Paper: Scientists ‘obsessed’ with climate models that don’t work

By |2016-05-21T07:44:01+00:00May 21st, 2016|Climate|3 Comments

The federal government has spent billions of taxpayer dollars funding the “single minded process” of developing climate models, according to two experts — models that have been over-predicting global warming for at least six decades.

“Billions of research dollars are being spent in this single minded process,” climate scientist Patrick Michaels and policy expert David Wojick wrote in an analysis published on the science blog Watts Up With That.

“In the meantime the central scientific question – the proper Daily Caller  New Foundationattribution of climate change to natural versus human factors – is largely being ignored,” Michaels, a Cato Institute scientist, and Wojick wrote.

Michaels and Wojick were examining just how much of climate science was dedicated to modeling the climate. The two used Google Scholar to find more than 900,000 peer-reviewed journal articles with the words model, modeled or modeling. Of those journal articles, 55 percent had to do with climate science.

From this, Michaels and Wojick argued climate science was too obsessed with climate models — many of which have not correctly predicted global warming over the last six decades.

“Climate science appears to be obsessively focused on modeling,” they wrote. “Modeling can be a useful tool, a way of playing with hypotheses to explore their implications or test them against observations. That is how modeling is used in most sciences.”

“But in climate change science modeling appears to have become an end in itself,” they wrote. “In fact it seems to have become virtually the sole point of the research. The modelers’ oft stated goal is to do climate forecasting, along the lines of weather forecasting, at local and regional scales.”

Michaels and fellow Cato climate scientist Chip Knappenberger found the models had been over-predicting warming for more than 60 years.

Michaels and Wojick argue this is a big problem for climate science. The government has spent billions of dollars over the years on climate models instead of bettering their understanding of how the climate actually works.

“Climate modeling is not climate science. Moreover, the climate science research that is done appears to be largely focused on improving the models,” they wrote. “In doing this it assumes that the models are basically correct, that the basic science is settled. This is far from true.”

“The models basically assume the hypothesis of human-caused climate change,” they wrote. “Natural variability only comes in as a short term influence that is negligible in the long run. But there is abundant evidence that long term natural variability plays a major role climate change. We seem to recall that we have only very recently emerged from the latest Pleistocene glaciation, around 11,000 years ago.”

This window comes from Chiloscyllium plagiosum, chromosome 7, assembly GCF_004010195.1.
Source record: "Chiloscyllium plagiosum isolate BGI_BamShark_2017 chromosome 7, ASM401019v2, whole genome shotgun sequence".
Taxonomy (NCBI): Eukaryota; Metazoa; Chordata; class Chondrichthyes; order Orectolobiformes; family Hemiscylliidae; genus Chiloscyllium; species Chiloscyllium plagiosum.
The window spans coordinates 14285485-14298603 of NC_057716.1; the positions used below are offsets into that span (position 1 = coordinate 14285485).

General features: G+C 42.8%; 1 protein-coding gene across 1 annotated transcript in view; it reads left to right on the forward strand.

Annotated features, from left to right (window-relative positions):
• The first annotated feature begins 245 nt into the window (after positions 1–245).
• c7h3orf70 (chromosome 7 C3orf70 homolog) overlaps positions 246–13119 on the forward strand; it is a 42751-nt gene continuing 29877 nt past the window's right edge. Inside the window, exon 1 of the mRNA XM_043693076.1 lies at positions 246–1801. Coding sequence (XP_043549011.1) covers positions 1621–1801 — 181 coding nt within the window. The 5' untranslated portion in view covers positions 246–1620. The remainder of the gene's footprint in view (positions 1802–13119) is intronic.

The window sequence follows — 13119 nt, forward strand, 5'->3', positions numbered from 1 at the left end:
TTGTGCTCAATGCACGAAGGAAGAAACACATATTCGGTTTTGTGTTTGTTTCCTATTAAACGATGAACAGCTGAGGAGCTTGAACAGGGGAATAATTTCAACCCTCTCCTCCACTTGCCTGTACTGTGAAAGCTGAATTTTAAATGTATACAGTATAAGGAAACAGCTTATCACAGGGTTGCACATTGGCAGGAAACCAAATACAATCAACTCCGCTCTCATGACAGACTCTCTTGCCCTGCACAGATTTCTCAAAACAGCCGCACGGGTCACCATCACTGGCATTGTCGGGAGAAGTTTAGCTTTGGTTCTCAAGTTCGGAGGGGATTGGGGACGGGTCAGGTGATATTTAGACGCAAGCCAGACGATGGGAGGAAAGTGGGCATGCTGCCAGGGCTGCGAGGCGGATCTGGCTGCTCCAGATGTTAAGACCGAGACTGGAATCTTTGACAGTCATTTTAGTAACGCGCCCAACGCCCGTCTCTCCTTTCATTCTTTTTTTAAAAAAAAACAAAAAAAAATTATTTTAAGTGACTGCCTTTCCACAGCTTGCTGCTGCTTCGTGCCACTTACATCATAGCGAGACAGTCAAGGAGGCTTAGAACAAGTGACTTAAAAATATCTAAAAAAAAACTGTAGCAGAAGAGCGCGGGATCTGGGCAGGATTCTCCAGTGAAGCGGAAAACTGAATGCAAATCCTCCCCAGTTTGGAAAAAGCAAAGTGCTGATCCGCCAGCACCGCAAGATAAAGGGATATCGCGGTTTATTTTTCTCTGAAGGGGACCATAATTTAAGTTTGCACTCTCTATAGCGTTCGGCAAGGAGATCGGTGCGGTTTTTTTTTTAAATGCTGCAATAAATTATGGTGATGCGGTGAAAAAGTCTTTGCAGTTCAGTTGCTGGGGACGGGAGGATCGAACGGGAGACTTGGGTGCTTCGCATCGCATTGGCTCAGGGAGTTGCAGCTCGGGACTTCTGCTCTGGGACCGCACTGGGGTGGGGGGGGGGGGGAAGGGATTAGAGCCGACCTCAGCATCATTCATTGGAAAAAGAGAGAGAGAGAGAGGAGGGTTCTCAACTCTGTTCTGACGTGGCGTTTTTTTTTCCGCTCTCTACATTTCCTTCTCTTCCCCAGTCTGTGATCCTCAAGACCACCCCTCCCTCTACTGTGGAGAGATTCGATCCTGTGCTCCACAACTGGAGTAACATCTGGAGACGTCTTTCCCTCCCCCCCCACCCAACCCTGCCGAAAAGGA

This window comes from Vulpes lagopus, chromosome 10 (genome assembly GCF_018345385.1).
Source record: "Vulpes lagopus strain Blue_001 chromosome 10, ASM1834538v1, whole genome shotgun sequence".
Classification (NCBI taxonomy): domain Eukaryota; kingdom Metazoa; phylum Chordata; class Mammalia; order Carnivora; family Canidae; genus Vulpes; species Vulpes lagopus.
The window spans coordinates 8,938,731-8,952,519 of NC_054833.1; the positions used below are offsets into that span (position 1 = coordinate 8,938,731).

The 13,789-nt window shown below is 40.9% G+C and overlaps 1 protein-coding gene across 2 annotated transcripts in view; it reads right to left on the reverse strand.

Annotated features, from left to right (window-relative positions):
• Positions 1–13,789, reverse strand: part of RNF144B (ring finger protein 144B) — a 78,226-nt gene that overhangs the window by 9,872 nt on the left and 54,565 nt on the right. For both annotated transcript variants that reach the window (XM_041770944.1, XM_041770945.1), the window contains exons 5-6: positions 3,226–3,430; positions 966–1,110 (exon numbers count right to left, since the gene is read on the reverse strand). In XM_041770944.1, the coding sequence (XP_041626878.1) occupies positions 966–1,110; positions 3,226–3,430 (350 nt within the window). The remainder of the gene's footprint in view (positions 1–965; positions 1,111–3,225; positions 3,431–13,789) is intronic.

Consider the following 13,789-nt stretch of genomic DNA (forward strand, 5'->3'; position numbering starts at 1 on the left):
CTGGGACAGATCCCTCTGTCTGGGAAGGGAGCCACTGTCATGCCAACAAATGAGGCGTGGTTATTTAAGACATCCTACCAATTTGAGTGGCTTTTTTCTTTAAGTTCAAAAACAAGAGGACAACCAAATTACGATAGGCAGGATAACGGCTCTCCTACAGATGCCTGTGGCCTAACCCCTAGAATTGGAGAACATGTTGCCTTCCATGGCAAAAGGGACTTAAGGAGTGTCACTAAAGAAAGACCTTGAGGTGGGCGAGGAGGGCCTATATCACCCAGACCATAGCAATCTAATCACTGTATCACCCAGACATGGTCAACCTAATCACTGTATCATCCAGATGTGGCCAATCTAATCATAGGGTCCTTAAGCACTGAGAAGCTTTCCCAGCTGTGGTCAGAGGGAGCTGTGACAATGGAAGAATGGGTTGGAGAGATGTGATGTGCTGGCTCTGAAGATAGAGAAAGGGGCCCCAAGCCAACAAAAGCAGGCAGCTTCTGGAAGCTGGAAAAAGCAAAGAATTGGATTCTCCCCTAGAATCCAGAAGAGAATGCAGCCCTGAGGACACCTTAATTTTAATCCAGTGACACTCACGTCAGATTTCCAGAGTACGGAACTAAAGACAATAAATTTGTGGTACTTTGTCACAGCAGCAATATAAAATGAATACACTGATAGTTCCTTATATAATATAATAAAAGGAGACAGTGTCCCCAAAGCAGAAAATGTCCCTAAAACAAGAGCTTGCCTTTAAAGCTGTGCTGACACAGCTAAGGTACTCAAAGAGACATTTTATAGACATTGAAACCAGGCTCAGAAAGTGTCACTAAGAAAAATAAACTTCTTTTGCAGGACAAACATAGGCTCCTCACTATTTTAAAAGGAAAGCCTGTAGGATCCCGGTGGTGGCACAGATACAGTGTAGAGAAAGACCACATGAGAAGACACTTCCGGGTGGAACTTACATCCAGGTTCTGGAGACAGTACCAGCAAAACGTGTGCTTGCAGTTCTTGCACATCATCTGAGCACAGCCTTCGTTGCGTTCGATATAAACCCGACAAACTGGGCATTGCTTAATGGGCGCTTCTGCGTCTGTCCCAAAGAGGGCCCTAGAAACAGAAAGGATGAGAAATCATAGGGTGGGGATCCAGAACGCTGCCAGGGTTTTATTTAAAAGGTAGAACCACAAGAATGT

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This article originally appeared in The Daily Caller


  1. Raveendran NARAYANAN May 22, 2016 at 7:54 AM

    “Why I am different from 31, 487 CLIMATE AND GLOBAL WARMING SCIENTISTS? ”
    If need arises will AIR CONDITION PLANET MARS TOO. !!!!!!!

  2. VACornell June 9, 2016 at 8:38 PM

    Michaels is right…
    From 20,000 to 11,000 years ago that mile of ice over Chicago melted…thank God?
    Or thank the continued “warm” from then to now
    WE DO NOT need modeling…we need science in its true sence.
    Pat and Dave are correct…press on!

  3. David Courard-Hauri April 25, 2017 at 11:01 AM

    Your “models” and “reality” lines are just made up. I’m surprised that you can get away with nobody challenging them, but I suppose that’s what happens when you post into an echo chamber. If anyone cares about the facts, just go look up one of the older IPCC reports. For example, you can grab the whole 1995 report here: . Check out the projected surface temperature change graph (Figure 19 in the technical summary) and compare against any of the surface temperature datasets. Looks to me like the models got it right. What goes through your mind when you’re faking a graph like this? Do you think: “It’s too confusing to explain my side with real data, so I’ll jam this together because it at least ought to be the way the world I would like should work”, or do you cherry-pick data that colleagues have finessed without asking any questions?

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